Chances of undergoing colorectal cancer screening seem to be dependent on the race of an individual. A recent study asserts that people from some areas of the United States are more likely to get screened for colorectal cancer than those from other regions. Though racial and ethnic disparities in colorectal screening do exist among the Medicare population, such disparities also appeared across geographic regions.
At the time of the study, investigators assayed colorectal cancer screening among Medicare enrollees within eight U.S. states. People were considered eligible for screening, if fecal occult was present in the blood, or had undergone sigmoidoscopy/ colonoscopy in the previous five years. A little geographic variation within up-to-date status among whites was registered in those who were consistently more likely to be up-to-date on screening than other races except in Hawaii. In comparison to the white, the non-white up-to-date status seemingly varied across regions for blacks and Asian/Pacific Islanders but not Hispanics. Black differences in up-to-date status were probably greatest within Atlanta, rural Georgia, and the San Francisco Bay Area.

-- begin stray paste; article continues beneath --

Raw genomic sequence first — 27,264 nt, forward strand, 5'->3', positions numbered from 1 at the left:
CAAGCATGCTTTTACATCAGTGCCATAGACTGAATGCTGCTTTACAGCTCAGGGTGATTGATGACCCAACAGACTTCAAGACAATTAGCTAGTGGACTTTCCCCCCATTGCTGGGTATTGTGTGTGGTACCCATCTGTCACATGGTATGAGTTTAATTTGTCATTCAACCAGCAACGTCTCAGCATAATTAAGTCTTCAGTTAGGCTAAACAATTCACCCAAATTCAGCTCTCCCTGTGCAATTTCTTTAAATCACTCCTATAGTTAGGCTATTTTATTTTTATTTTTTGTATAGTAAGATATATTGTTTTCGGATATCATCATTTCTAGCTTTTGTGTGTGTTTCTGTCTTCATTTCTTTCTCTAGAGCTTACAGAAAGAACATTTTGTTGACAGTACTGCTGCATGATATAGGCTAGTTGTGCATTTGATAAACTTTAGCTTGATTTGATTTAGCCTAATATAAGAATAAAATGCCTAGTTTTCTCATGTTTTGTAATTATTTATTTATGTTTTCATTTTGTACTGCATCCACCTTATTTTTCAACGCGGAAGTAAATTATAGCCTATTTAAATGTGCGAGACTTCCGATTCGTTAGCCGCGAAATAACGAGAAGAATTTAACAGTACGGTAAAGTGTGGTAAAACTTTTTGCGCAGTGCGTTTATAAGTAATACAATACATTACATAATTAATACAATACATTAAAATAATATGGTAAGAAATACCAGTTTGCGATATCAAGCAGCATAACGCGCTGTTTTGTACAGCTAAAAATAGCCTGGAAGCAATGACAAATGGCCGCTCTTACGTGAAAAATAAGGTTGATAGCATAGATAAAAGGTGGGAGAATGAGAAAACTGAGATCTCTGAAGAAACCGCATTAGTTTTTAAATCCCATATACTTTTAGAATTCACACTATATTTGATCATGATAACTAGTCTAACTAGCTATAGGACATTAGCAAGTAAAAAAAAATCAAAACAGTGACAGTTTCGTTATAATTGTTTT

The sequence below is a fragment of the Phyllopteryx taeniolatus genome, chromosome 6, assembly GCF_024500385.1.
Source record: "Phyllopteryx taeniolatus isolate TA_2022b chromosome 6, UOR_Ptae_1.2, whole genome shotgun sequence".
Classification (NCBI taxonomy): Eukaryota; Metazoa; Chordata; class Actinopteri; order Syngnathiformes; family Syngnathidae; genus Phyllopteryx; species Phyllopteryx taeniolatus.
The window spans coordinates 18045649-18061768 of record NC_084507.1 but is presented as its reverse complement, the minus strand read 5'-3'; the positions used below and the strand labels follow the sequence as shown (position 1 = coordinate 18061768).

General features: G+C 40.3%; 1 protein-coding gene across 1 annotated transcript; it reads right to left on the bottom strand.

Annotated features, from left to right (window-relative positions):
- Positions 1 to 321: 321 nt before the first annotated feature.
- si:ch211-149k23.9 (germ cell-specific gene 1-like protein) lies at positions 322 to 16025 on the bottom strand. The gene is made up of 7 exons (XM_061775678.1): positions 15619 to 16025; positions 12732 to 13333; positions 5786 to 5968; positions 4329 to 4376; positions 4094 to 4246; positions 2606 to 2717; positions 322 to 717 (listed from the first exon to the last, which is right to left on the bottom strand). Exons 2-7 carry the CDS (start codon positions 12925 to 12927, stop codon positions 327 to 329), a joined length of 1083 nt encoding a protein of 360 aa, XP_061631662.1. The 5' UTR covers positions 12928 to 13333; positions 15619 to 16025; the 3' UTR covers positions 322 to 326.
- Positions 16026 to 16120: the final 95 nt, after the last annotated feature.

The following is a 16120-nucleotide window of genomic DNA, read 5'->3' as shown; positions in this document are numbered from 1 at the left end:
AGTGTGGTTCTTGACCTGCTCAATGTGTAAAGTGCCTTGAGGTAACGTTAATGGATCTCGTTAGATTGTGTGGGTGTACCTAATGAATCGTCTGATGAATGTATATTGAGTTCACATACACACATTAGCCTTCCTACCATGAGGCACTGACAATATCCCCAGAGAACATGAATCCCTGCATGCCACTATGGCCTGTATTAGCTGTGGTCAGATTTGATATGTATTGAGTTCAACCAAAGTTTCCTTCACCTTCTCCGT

Thomas Semrad, MD, of the University of California Davis, lead investigator and colleagues were unable to gauge any dramatic differences among whites and blacks in Connecticut, Seattle, or Iowa. On the other hand, Asian/Pacific Islanders allegedly had significantly lower up-to-date prevalence than whites in Michigan, San Francisco, Los Angeles, and San Jose. Asian/Pacific Islanders in Hawaii presumably had higher up-to-date status than whites. As compared to whites, Hispanic differences appeared substantial but homogeneous across regions. Further investigations can be carried out to analyze the way colorectal cancer screening disparities develop in some regions and not in others.
The study is published online in the journal CANCER.